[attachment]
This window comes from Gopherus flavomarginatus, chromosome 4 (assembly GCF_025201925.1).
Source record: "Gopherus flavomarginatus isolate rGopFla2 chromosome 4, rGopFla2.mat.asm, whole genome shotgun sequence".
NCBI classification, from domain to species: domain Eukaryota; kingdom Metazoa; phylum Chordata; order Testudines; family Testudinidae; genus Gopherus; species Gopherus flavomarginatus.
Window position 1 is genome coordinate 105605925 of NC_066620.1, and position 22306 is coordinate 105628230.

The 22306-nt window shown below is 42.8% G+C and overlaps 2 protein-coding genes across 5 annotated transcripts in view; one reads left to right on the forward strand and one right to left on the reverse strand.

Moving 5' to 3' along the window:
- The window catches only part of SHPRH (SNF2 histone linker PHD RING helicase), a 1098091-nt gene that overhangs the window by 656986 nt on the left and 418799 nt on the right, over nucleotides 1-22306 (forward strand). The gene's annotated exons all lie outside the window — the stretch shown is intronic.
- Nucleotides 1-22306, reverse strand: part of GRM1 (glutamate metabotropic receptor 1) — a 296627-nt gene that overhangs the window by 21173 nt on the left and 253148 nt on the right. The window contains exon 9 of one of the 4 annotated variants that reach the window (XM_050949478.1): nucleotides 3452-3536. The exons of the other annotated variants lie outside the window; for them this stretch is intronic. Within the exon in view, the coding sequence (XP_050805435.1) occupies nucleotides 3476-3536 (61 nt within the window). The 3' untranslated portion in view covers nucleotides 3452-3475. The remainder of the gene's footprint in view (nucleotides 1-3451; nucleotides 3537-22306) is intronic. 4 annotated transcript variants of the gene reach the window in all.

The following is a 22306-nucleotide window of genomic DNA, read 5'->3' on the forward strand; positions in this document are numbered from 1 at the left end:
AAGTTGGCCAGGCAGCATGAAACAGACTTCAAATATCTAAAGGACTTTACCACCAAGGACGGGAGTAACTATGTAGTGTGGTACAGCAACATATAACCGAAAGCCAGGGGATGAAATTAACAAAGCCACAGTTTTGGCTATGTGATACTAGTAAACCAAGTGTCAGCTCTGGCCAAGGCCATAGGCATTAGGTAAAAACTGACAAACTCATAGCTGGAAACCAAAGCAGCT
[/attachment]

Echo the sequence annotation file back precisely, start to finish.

This window comes from Gopherus flavomarginatus, chromosome 4 (assembly GCF_025201925.1).
Source record: "Gopherus flavomarginatus isolate rGopFla2 chromosome 4, rGopFla2.mat.asm, whole genome shotgun sequence".
NCBI classification, from domain to species: domain Eukaryota; kingdom Metazoa; phylum Chordata; order Testudines; family Testudinidae; genus Gopherus; species Gopherus flavomarginatus.
Window position 1 is genome coordinate 105605925 of NC_066620.1, and position 22306 is coordinate 105628230.

The 22306-nt window shown below is 42.8% G+C and overlaps 2 protein-coding genes across 5 annotated transcripts in view; one reads left to right on the forward strand and one right to left on the reverse strand.

Moving 5' to 3' along the window:
- The window catches only part of SHPRH (SNF2 histone linker PHD RING helicase), a 1098091-nt gene that overhangs the window by 656986 nt on the left and 418799 nt on the right, over nucleotides 1-22306 (forward strand). The gene's annotated exons all lie outside the window — the stretch shown is intronic.
- Nucleotides 1-22306, reverse strand: part of GRM1 (glutamate metabotropic receptor 1) — a 296627-nt gene that overhangs the window by 21173 nt on the left and 253148 nt on the right. The window contains exon 9 of one of the 4 annotated variants that reach the window (XM_050949478.1): nucleotides 3452-3536. The exons of the other annotated variants lie outside the window; for them this stretch is intronic. Within the exon in view, the coding sequence (XP_050805435.1) occupies nucleotides 3476-3536 (61 nt within the window). The 3' untranslated portion in view covers nucleotides 3452-3475. The remainder of the gene's footprint in view (nucleotides 1-3451; nucleotides 3537-22306) is intronic. 4 annotated transcript variants of the gene reach the window in all.

The following is a 22306-nucleotide window of genomic DNA, read 5'->3' on the forward strand; positions in this document are numbered from 1 at the left end:
AAGTTGGCCAGGCAGCATGAAACAGACTTCAAATATCTAAAGGACTTTACCACCAAGGACGGGAGTAACTATGTAGTGTGGTACAGCAACATATAACCGAAAGCCAGGGGATGAAATTAACAAAGCCACAGTTTTGGCTATGTGATACTAGTAAACCAAGTGTCAGCTCTGGCCAAGGCCATAGGCATTAGGTAAAAACTGACAAACTCATAGCTGGAAACCAAAGCAGCT